BACKGROUND: Cases of human monkeypox are rarely seen outside of west and central Africa. There are few data regarding viral kinetics or the duration of viral shedding and no licensed treatments. Two oral drugs, brincidofovir and tecovirimat, have been approved for treatment of smallpox and have demonstrated efficacy against monkeypox in animals. Our aim was to describe the longitudinal clinical course of monkeypox in a high-income setting, coupled with viral dynamics, and any adverse events related to novel antiviral therapies. METHODS: In this retrospective observational study, we report the clinical features, longitudinal virological findings, and response to off-label antivirals in seven patients with monkeypox who were diagnosed in the UK between 2018 and 2021, identified through retrospective case-note review. This study included all patients who were managed in dedicated high consequence infectious diseases (HCID) centres in Liverpool, London, and Newcastle, coordinated via a national HCID network. FINDINGS: We reviewed all cases since the inception of the HCID (airborne) network between Aug 15, 2018, and Sept 10, 2021, identifying seven patients. Of the seven patients, four were men and three were women. Three acquired monkeypox in the UK: one patient was a health-care worker who acquired the virus nosocomially, and one patient who acquired the virus abroad transmitted it to an adult and child within their household cluster. Notable disease features included viraemia, prolonged monkeypox virus DNA detection in upper respiratory tract swabs, reactive low mood, and one patient had a monkeypox virus PCR-positive deep tissue abscess. Five patients spent more than 3 weeks (range 22-39 days) in isolation due to prolonged PCR positivity. Three patients were treated with brincidofovir (200 mg once a week orally), all of whom developed elevated liver enzymes resulting in cessation of therapy. One patient was treated with tecovirimat (600 mg twice daily for 2 weeks orally), experienced no adverse effects, and had a shorter duration of viral shedding and illness (10 days hospitalisation) compared with the other six patients. One patient experienced a mild relapse 6 weeks after hospital discharge. INTERPRETATION: Human monkeypox poses unique challenges, even to well resourced health-care systems with HCID networks. Prolonged upper respiratory tract viral DNA shedding after skin lesion resolution challenged current infection prevention and control guidance. There is an urgent need for prospective studies of antivirals for this disease. FUNDING: None.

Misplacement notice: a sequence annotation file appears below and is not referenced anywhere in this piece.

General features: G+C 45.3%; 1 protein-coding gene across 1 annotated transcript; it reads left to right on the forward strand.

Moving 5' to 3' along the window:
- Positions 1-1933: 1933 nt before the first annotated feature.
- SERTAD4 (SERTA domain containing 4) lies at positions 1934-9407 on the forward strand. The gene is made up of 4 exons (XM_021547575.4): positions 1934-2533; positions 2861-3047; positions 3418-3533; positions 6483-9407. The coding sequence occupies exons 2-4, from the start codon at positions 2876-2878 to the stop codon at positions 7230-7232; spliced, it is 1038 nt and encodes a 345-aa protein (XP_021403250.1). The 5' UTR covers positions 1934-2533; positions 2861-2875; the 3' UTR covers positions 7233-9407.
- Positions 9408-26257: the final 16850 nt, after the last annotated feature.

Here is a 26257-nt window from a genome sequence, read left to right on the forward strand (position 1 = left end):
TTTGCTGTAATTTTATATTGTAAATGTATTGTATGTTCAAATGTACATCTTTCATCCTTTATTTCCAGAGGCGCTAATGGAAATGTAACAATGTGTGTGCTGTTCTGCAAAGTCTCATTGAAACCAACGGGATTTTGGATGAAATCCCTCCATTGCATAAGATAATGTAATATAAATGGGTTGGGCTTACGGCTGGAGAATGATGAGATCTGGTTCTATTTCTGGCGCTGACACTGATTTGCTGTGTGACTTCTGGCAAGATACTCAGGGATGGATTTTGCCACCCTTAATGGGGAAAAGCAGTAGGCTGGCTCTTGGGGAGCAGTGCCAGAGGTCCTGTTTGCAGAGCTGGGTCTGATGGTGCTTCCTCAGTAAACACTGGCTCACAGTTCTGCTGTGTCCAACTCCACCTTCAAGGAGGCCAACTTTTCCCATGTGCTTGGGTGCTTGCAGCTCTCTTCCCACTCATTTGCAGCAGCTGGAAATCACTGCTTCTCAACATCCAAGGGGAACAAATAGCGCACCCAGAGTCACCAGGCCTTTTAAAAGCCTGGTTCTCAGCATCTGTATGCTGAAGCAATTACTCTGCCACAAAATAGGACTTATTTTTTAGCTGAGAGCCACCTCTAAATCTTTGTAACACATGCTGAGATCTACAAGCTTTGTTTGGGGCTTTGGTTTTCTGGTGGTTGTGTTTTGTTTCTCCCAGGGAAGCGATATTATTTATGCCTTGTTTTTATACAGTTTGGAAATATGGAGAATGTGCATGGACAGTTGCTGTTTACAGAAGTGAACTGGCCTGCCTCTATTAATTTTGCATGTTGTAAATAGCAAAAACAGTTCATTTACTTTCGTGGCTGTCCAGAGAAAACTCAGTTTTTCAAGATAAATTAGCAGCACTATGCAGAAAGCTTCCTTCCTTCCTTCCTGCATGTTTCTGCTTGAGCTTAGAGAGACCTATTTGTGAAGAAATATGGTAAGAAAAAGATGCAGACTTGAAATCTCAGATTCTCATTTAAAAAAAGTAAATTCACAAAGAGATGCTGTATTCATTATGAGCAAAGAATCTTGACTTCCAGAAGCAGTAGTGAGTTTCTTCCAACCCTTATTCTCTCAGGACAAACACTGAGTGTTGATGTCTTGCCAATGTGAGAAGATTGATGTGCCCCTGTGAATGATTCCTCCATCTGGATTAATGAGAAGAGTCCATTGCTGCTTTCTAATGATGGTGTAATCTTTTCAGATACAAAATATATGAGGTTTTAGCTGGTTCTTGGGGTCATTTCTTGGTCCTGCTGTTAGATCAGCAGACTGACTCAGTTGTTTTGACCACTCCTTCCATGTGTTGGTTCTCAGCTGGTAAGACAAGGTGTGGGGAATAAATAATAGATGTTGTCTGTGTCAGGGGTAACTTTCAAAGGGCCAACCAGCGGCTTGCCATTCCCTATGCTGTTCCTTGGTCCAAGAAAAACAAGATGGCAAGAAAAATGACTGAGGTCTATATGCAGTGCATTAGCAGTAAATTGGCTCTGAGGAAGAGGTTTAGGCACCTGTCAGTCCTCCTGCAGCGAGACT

Subject(s)
Monkeypox , Adult , Animals , Antiviral Agents/therapeutic use , Child , Female , Humans , Male , Monkeypox/diagnosis , Monkeypox/drug therapy , Monkeypox/epidemiology , Prospective Studies , Retrospective Studies , United Kingdom/epidemiology
4.
BMC Infect Dis ; 22(1): 556, 2022 Jun 18.